I can’t think of nicer company for a walk in the countryside than Patrick Whitefield, permaculture teacher of 25 years, author and enthusiastic observer and historian.
He has rewritten The Living Landscape (2009) and got much more than a second edition. How to Read the Landscape is a much tighter and better organised book, concentrating the important stuff into a more concise and accessible volume with clear and colourful photos, diagrams and extracts from his notebooks integrated into the text.
All that you need to enjoy this book is a sense of wonder. What do you see when you look at a hedge? For Patrick, “It’s a living thread that connects my world with the world of the people who planted it. It gets me wondering about them. Who were they? Why did they plant it? What tools did they use? What clothes did they wear?”
The teacher in Patrick comes through as he simplifies things to make them comprehensible, while reminding us of the complexities. He explains patterns, then goes on to show how and why these ‘rules’ get broken. “Reading a wood can sometimes be easy and sometimes rather puzzling,” but, with an arm around our shoulders, “if you come across a stand that is as hard to read as this one, don’t be downhearted - it had me foxed too.”
He writes well, often delving into academic detail but always as if he’s explaining things to you in a chat over a mug of tea. For all the meticulous detail and diversity of material, it’s easy reading, always enthusiastic, often humorous and with a touch of poetry about it at times, which makes you want to head outside and go for a walk and start discovering. He doesn’t speculate, however, and sticks to what he knows.
The book is well organised thematically and, while it deserves reading from cover to cover, and re-reading, it is a book easily dipped into if you just want to brush up on one aspect, such as hedges, heathland or how to recognise the signs of wild animals. If you’re really in a hurry, turn to the end of each section for a summary of the important points.
If you want to learn why Hampstead Heath remains as an oasis in such a densely populated city as London, why the country is wetter in the northwest, or why molehills are good news, this is the book for you.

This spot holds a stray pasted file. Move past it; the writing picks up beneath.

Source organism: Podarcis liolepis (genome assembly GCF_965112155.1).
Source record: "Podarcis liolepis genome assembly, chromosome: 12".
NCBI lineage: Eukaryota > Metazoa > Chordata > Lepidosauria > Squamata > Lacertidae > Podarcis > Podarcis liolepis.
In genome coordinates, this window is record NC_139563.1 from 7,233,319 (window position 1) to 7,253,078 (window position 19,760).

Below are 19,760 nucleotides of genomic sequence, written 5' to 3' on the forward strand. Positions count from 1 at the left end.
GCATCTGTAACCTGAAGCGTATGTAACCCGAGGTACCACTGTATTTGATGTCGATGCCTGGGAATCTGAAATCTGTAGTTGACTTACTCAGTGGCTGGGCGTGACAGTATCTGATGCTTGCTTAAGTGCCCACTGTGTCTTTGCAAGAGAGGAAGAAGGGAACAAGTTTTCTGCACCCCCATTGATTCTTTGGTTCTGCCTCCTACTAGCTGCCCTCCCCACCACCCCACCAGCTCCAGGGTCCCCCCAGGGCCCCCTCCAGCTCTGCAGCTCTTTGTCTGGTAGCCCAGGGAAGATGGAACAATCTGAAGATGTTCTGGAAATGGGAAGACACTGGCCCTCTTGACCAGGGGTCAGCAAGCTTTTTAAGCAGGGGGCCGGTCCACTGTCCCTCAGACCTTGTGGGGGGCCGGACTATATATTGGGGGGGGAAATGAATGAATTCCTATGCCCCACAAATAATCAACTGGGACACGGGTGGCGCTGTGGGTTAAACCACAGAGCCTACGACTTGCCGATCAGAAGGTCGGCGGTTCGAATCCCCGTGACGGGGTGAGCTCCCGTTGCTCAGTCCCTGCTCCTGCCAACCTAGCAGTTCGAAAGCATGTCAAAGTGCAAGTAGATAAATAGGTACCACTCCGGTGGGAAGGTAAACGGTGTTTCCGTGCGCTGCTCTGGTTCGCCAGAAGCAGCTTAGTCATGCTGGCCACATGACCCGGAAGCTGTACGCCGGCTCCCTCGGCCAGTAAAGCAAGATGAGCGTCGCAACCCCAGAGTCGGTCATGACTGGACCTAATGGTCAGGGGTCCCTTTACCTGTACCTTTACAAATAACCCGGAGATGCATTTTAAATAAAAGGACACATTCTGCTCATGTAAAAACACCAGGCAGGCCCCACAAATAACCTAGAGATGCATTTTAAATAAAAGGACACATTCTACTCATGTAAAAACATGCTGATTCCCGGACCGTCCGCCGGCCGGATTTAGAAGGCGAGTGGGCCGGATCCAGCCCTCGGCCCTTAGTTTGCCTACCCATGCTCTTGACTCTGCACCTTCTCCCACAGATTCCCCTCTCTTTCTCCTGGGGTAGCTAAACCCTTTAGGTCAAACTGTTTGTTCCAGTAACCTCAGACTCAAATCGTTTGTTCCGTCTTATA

It’s not pocket-sized: Patrick suggests that it’s a book “to be read at home. It’s very much a book to enable the reader to understand how landscapes work and then go out and observe for themselves.”
You’ll soon be rubbing little balls of soil between your fingers feeling for sand and clay. You’ll look at the shape of field boundaries with renewed interest. When you spot some wild thyme growing just on the south side of a molehill, you’ll understand why, and you’ll learn how the pattern of snowfall on your land can tell you what to plant where. Contrary to what you might first assume, you’ll understand why controlled burning is better than a wildfire for heather, why cattle and horses can increase the biodiversity of this ecosystem and how, “Curiously, controlled grazing in fields is closer to the way wild animals behave than the uncontrolled grazing on the common.”
This book is the next best thing to Patrick joining you on your next walk. It will make you a better permaculture designer and your walks, either in town or country, more rewarding. Patrick has published many books over the last 23 years but this one is special: “Of all my books,” Patrick says, “it’s closest to my heart.”
Stuart Anderson, with his wife Gabrielle, live on a 1.2 hectare permaculture smallholding in France. Stuart regularly contributes to Permaculture magazine.
How to Read the Landscape is currently on special offer at just £12.71
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